Nation-states promote democracy by empowering sedentary local populations i.e at the most basic level — villages. But it is only beyond the village that lies the realm of the Bakkarwals. The Bakkarwals live beyond the reach of the village, hamlet and cluster and are thus away from processes of village empowerment and development, which marks them off increasingly as a kind of sub-civilized population. This positioning of them as the “backward illiterate homeless” is ironically a reversal of their former roles when the Bakkarwals were, in fact, the first population to introduce the outside world to remote Kashmiri villagers. However, it is the continued history of hostility towards nomads, coupled with the emerging wish to educate their children that is pulling many towards semi-sedentarisation or new strategies and networks that allow for the education of their children. The little girl’s parents also wanted her to go to school.
The wide coverage of the Kathua rape has left many Bakkarwals bewildered. Divisive politics is engineering new forms of social rules. They are tapping in on a sense of loss or perceived loss, and producing a new kind of violence out of it, turning nostalgia and melancholy into rage and revenge. For every loss, there is a target in sight to be brought down. And any means will do, whether fair or foul. Such strange political means are particularly visible in the quickly fluctuating reactions the incidents incited from surrounding village peoples. As a friend and Bakkarwal student activist said, “Many women from the village cried after her body was recovered and spoke lovingly of the girl and expressed anguish at what had happened to her. Now many of those same women are part of the group demonstrating for a CBI inquiry.”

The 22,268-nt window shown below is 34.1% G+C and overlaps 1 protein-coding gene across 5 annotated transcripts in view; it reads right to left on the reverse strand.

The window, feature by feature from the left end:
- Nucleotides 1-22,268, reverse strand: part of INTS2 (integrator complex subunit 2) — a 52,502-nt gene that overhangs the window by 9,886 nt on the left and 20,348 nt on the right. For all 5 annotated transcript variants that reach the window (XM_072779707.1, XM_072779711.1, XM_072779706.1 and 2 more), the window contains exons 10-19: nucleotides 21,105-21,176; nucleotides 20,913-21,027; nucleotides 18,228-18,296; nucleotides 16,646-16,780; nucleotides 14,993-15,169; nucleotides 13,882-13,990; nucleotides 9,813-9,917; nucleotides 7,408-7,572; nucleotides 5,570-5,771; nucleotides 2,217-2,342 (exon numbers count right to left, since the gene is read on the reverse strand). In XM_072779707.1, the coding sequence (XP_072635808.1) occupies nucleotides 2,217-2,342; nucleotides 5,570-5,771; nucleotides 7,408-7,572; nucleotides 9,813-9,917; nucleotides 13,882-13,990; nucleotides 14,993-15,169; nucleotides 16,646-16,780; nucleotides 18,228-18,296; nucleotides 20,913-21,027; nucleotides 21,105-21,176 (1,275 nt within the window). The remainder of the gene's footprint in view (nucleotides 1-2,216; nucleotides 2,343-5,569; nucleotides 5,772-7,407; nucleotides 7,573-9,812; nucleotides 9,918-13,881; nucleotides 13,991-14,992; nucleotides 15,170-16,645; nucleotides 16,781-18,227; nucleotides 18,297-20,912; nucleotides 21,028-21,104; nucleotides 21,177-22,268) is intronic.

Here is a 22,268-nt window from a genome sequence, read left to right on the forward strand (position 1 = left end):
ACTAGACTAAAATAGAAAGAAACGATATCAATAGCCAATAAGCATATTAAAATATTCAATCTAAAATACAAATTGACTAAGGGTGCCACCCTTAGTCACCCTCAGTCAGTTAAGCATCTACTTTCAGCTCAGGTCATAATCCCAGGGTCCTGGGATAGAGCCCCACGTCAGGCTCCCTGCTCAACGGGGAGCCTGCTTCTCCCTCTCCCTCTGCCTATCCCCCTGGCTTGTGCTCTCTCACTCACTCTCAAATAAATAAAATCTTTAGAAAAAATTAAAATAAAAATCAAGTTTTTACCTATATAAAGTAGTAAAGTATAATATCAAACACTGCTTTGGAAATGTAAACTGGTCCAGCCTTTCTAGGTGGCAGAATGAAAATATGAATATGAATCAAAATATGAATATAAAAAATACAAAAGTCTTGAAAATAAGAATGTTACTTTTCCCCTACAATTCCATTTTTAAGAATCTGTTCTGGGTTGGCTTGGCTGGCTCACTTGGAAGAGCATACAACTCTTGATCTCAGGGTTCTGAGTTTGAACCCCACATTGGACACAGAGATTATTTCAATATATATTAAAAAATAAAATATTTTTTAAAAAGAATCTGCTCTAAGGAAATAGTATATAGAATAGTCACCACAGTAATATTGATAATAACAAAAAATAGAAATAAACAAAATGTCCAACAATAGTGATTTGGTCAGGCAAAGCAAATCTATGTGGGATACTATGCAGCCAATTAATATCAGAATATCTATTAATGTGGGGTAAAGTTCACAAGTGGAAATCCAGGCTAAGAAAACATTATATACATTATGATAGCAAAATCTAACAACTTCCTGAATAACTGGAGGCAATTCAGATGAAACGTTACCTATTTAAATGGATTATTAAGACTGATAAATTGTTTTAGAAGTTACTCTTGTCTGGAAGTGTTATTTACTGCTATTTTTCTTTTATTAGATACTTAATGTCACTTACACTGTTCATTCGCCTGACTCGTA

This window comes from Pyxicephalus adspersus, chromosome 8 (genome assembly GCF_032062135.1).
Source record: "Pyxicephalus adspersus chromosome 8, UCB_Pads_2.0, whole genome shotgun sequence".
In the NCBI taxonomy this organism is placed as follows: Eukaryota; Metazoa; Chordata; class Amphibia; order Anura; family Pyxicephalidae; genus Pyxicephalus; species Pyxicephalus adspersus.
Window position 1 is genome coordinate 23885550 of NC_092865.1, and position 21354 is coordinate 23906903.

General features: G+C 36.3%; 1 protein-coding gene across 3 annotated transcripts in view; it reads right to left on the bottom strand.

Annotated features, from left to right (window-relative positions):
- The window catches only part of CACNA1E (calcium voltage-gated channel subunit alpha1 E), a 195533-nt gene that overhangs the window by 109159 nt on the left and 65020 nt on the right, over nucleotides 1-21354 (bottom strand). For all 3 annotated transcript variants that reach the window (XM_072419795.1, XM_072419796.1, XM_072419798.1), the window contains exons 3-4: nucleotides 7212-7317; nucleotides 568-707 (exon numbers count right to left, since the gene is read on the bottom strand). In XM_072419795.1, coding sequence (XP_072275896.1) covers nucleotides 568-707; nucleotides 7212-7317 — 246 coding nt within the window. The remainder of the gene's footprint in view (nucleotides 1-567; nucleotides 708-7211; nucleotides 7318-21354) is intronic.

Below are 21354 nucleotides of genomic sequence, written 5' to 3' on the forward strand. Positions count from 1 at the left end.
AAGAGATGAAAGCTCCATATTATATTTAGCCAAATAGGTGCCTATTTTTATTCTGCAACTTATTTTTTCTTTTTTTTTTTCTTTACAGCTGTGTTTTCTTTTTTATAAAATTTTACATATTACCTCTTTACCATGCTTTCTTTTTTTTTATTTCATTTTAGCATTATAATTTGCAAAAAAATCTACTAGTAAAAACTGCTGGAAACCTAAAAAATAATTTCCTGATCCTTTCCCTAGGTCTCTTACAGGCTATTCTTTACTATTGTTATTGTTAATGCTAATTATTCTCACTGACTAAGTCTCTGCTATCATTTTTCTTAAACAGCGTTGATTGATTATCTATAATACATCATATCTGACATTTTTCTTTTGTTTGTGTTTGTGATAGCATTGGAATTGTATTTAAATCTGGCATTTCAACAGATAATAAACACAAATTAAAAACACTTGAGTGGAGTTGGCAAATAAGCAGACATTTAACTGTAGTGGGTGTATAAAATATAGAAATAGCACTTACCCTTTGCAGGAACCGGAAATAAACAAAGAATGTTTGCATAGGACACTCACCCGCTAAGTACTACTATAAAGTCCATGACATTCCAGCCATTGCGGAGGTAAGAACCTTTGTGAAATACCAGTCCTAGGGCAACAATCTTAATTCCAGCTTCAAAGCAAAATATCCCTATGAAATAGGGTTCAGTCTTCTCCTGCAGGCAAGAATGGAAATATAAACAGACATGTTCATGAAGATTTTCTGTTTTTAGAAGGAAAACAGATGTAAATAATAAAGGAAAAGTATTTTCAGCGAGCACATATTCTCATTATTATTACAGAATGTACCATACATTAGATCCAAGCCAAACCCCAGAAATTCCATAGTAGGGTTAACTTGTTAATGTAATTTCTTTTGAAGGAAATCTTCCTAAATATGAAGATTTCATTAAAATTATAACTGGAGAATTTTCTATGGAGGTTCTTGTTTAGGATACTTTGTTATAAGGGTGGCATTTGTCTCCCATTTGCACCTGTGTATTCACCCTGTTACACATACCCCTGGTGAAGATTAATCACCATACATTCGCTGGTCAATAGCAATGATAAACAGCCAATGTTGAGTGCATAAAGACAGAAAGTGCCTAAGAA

There was another incident that left us mystified said Zahid Parwaz Choudhary, another friend and Bakkarwal activist. “The day after we buried her was Friday. We decided to go to different mosques in the region to spread the news about the poor girl. I went to Kathua town and spoke to several people. Then we tried to block a road but we were unsuccessful as we were few in number. It is the Panther Party who helped us in Kathua after learning about what had happened to the girl, and we managed to block a road with their help. The matter was not about Hindu-Muslim in January, the Panther Party consists mainly of Hindus but they were sympathetic and understood that what had happened to our girl was beyond matters of religion. Now we find the same members of the Panther Party agitating along with the Hindu Ekta Manch… So we can’t say that this is about Hindu-Muslim divisions, it is politics. If it was about religion then how have we lived peacefully together year after year for so long?”